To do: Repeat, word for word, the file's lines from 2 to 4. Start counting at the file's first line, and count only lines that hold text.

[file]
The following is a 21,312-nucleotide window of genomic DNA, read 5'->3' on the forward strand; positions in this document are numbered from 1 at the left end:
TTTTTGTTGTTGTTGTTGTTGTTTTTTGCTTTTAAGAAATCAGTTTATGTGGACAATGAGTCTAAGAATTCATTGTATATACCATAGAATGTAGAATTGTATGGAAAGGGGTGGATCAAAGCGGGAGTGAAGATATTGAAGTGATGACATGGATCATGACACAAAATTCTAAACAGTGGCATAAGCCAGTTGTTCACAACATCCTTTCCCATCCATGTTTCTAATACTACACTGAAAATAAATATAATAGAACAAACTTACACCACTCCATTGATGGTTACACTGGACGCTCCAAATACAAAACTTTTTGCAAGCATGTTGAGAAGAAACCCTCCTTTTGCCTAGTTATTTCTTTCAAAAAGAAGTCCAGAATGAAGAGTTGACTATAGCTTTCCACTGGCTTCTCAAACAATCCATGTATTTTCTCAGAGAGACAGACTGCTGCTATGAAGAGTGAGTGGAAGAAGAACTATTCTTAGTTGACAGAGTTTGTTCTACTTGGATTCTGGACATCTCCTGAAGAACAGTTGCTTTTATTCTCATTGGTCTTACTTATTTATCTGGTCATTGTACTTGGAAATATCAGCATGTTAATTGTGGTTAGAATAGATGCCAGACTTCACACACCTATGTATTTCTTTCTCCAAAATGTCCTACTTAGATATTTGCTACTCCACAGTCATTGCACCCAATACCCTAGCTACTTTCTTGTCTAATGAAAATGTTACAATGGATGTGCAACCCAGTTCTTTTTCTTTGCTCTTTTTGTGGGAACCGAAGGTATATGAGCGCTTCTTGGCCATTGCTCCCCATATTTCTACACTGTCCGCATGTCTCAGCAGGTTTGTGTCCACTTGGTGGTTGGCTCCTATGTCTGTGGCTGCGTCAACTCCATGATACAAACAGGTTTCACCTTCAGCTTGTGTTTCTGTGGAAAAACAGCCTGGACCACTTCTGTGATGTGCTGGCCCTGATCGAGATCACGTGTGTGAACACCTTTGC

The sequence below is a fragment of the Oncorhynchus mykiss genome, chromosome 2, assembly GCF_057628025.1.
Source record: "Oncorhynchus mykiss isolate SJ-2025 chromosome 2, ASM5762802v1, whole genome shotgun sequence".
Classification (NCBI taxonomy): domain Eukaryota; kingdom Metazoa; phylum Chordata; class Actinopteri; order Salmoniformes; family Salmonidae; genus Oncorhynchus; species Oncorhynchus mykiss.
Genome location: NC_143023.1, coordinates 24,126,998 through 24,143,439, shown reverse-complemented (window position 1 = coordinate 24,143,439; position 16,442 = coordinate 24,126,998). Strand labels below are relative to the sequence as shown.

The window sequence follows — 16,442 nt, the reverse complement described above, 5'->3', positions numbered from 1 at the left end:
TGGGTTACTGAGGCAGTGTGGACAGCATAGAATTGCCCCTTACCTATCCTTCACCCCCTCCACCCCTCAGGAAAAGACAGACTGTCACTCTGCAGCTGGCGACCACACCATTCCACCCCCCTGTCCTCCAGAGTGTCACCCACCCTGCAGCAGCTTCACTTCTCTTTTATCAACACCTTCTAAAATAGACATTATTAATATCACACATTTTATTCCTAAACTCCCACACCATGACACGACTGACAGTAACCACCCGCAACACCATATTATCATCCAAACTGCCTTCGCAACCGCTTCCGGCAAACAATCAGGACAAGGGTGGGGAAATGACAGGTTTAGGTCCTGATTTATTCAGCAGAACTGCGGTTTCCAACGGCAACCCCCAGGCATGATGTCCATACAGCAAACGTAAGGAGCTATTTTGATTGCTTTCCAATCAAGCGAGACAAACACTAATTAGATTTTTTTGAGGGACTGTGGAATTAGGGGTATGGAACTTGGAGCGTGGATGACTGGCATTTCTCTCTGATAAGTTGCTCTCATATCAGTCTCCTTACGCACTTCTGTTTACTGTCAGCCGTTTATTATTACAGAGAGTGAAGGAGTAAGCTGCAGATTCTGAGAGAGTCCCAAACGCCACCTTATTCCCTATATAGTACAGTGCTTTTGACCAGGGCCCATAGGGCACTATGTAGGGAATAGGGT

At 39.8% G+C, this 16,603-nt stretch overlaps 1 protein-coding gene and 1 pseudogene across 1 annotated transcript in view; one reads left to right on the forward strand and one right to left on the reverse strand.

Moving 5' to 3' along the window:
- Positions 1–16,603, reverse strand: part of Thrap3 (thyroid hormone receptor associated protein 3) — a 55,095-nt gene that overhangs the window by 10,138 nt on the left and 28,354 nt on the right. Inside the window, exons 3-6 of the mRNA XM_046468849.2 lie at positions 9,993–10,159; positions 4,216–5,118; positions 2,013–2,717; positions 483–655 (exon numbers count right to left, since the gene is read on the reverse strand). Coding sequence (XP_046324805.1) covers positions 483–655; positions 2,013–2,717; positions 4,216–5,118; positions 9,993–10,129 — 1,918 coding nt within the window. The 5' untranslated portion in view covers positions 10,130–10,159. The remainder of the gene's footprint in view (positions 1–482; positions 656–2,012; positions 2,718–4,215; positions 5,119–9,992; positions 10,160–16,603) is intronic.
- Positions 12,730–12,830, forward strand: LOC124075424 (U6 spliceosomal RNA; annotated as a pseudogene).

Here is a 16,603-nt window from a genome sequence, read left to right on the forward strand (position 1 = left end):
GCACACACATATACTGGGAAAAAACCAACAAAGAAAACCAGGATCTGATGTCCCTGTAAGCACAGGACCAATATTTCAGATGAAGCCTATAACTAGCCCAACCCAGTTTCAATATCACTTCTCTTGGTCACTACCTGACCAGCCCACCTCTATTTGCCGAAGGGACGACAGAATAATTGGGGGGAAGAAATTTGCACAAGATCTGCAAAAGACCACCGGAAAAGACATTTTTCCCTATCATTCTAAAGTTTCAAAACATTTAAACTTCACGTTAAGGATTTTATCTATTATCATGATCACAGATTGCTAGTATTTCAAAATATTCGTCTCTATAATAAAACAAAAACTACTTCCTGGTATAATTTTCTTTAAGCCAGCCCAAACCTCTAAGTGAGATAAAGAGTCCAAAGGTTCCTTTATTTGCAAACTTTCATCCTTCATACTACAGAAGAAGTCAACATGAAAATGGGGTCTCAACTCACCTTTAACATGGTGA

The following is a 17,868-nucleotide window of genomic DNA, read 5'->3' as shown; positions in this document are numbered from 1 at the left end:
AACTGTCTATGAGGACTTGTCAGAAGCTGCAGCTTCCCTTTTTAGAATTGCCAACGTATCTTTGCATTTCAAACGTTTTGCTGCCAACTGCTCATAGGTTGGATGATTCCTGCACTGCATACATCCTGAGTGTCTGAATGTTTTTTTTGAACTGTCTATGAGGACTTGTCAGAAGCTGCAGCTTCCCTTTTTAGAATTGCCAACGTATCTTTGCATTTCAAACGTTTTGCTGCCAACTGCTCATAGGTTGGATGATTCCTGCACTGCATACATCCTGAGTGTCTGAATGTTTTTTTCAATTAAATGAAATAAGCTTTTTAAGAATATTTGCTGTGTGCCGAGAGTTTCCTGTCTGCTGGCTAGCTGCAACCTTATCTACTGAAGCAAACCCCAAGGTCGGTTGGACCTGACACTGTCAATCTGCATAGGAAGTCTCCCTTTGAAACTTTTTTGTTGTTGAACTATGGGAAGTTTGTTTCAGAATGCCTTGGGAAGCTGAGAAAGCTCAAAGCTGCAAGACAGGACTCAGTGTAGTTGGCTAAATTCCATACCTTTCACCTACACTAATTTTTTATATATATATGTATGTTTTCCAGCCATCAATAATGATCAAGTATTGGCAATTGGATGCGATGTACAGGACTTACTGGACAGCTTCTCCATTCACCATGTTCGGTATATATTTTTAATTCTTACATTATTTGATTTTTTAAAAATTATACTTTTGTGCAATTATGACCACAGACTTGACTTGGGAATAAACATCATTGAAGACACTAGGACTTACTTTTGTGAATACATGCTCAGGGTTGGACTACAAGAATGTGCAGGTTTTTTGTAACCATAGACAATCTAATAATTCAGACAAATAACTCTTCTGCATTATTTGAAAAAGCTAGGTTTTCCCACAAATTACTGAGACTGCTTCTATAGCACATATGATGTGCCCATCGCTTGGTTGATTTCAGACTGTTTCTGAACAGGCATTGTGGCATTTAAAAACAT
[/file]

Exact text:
TTTTTGTTGTTGTTGTTGTTGTTTTTTGCTTTTAAGAAATCAGTTTATGTGGACAATGAGTCTAAGAATTCATTGTATATACCATAGAATGTAGAATTGTATGGAAAGGGGTGGATCAAAGCGGGAGTGAAGATATTGAAGTGATGACATGGATCATGACACAAAATTCTAAACAGTGGCATAAGCCAGTTGTTCACAACATCCTTTCCCATCCATGTTTCTAATACTACACTGAAAATAAATATAATAGAACAAACTTACACCACTCCATTGATGGTTACACTGGACGCTCCAAATACAAAACTTTTTGCAAGCATGTTGAGAAGAAACCCTCCTTTTGCCTAGTTATTTCTTTCAAAAAGAAGTCCAGAATGAAGAGTTGACTATAGCTTTCCACTGGCTTCTCAAACAATCCATGTATTTTCTCAGAGAGACAGACTGCTGCTATGAAGAGTGAGTGGAAGAAGAACTATTCTTAGTTGACAGAGTTTGTTCTACTTGGATTCTGGACATCTCCTGAAGAACAGTTGCTTTTATTCTCATTGGTCTTACTTATTTATCTGGTCATTGTACTTGGAAATATCAGCATGTTAATTGTGGTTAGAATAGATGCCAGACTTCACACACCTATGTATTTCTTTCTCCAAAATGTCCTACTTAGATATTTGCTACTCCACAGTCATTGCACCCAATACCCTAGCTACTTTCTTGTCTAATGAAAATGTTACAATGGATGTGCAACCCAGTTCTTTTTCTTTGCTCTTTTTGTGGGAACCGAAGGTATATGAGCGCTTCTTGGCCATTGCTCCCCATATTTCTACACTGTCCGCATGTCTCAGCAGGTTTGTGTCCACTTGGTGGTTGGCTCCTATGTCTGTGGCTGCGTCAACTCCATGATACAAACAGGTTTCACCTTCAGCTTGTGTTTCTGTGGAAAAACAGCCTGGACCACTTCTGTGATGTGCTGGCCCTGATCGAGATCACGTGTGTGAACACCTTTGC

The sequence below is a fragment of the Oncorhynchus mykiss genome, chromosome 2, assembly GCF_057628025.1.
Source record: "Oncorhynchus mykiss isolate SJ-2025 chromosome 2, ASM5762802v1, whole genome shotgun sequence".